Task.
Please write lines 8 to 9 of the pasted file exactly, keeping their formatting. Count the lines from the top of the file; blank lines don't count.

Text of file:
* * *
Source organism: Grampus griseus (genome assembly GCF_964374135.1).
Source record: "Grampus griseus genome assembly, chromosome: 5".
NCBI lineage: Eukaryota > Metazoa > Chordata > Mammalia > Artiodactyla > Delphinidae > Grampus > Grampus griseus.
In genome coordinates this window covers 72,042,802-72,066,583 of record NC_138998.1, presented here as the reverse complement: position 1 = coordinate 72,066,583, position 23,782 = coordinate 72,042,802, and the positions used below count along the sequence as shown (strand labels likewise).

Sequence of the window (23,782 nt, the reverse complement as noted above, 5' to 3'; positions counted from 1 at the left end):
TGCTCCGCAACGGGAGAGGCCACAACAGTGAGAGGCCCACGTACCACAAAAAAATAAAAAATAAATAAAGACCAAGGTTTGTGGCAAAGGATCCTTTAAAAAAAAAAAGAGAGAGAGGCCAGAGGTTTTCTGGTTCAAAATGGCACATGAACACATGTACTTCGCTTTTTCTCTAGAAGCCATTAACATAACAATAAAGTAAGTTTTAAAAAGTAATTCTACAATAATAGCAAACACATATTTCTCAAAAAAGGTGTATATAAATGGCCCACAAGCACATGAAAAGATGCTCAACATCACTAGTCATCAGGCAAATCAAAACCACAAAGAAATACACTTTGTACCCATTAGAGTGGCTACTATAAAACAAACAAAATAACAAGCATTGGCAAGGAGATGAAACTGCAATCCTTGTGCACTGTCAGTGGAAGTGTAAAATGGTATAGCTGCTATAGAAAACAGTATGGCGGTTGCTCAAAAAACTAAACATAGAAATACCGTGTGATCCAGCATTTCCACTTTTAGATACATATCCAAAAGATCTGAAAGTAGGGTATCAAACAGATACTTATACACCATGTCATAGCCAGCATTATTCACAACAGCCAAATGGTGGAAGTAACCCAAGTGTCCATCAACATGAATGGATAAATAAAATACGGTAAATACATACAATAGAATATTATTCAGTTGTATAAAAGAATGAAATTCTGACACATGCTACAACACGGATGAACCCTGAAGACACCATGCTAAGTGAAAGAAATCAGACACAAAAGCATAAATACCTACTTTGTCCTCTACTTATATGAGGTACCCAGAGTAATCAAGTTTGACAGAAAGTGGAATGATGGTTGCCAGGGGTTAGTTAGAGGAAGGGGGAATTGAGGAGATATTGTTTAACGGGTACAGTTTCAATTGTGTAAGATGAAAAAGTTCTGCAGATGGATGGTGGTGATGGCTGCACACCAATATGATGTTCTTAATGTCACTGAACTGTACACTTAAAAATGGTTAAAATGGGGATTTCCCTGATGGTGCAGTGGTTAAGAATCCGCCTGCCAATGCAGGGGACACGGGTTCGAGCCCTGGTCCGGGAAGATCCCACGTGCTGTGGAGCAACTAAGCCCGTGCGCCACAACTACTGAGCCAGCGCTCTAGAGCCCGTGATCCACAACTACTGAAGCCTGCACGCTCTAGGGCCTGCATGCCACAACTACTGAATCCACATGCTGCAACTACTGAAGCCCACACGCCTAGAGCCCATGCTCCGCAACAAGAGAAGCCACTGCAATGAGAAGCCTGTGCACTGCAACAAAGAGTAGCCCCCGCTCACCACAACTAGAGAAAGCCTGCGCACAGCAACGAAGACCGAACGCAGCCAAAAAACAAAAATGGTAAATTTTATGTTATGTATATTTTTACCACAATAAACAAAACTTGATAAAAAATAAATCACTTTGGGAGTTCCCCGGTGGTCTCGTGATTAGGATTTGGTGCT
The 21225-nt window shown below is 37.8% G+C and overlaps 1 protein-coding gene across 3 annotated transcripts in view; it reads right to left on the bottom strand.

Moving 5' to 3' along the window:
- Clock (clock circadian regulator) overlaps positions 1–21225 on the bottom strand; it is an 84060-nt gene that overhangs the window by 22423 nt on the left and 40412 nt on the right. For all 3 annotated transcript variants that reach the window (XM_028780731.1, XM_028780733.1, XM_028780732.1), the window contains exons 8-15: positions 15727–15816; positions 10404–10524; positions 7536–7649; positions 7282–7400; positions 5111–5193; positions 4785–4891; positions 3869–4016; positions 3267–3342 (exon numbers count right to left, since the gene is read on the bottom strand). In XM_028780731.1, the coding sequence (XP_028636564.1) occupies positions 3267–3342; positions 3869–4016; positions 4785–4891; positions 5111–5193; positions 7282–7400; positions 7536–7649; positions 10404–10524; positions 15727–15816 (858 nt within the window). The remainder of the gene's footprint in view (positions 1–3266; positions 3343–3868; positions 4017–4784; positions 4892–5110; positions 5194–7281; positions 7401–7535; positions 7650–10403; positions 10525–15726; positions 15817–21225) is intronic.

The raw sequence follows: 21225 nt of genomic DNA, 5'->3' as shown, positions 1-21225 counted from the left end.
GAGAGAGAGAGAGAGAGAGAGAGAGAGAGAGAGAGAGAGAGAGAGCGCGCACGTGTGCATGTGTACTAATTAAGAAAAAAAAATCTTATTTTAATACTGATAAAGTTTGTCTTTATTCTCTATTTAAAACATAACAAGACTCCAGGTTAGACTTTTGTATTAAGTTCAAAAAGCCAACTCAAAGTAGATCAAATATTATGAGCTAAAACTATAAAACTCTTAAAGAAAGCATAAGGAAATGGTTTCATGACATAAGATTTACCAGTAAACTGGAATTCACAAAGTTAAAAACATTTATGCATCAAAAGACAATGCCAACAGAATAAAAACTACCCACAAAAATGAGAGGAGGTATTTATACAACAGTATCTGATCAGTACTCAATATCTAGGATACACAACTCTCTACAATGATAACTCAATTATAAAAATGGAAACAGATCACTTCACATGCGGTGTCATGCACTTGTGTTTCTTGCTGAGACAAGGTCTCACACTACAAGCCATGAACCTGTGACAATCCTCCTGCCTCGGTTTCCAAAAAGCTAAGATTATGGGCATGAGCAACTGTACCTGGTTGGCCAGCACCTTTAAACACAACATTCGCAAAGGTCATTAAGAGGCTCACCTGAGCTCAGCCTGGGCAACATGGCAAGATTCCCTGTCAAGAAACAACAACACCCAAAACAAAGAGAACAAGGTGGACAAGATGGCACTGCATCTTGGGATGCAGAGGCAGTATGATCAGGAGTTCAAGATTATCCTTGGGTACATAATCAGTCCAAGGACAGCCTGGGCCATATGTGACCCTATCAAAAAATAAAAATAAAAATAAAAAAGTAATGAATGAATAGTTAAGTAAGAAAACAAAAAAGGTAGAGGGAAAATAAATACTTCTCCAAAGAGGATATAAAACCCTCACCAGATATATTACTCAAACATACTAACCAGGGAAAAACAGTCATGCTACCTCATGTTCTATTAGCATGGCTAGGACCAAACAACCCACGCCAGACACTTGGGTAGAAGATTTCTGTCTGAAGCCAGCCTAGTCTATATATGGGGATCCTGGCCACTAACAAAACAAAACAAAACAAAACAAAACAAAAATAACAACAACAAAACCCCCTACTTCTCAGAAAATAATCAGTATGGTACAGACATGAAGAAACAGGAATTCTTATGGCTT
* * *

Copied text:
Moving 5' to 3' along the window:
- Clock (clock circadian regulator) overlaps positions 1–21225 on the bottom strand; it is an 84060-nt gene that overhangs the window by 22423 nt on the left and 40412 nt on the right. For all 3 annotated transcript variants that reach the window (XM_028780731.1, XM_028780733.1, XM_028780732.1), the window contains exons 8-15: positions 15727–15816; positions 10404–10524; positions 7536–7649; positions 7282–7400; positions 5111–5193; positions 4785–4891; positions 3869–4016; positions 3267–3342 (exon numbers count right to left, since the gene is read on the bottom strand). In XM_028780731.1, the coding sequence (XP_028636564.1) occupies positions 3267–3342; positions 3869–4016; positions 4785–4891; positions 5111–5193; positions 7282–7400; positions 7536–7649; positions 10404–10524; positions 15727–15816 (858 nt within the window). The remainder of the gene's footprint in view (positions 1–3266; positions 3343–3868; positions 4017–4784; positions 4892–5110; positions 5194–7281; positions 7401–7535; positions 7650–10403; positions 10525–15726; positions 15817–21225) is intronic.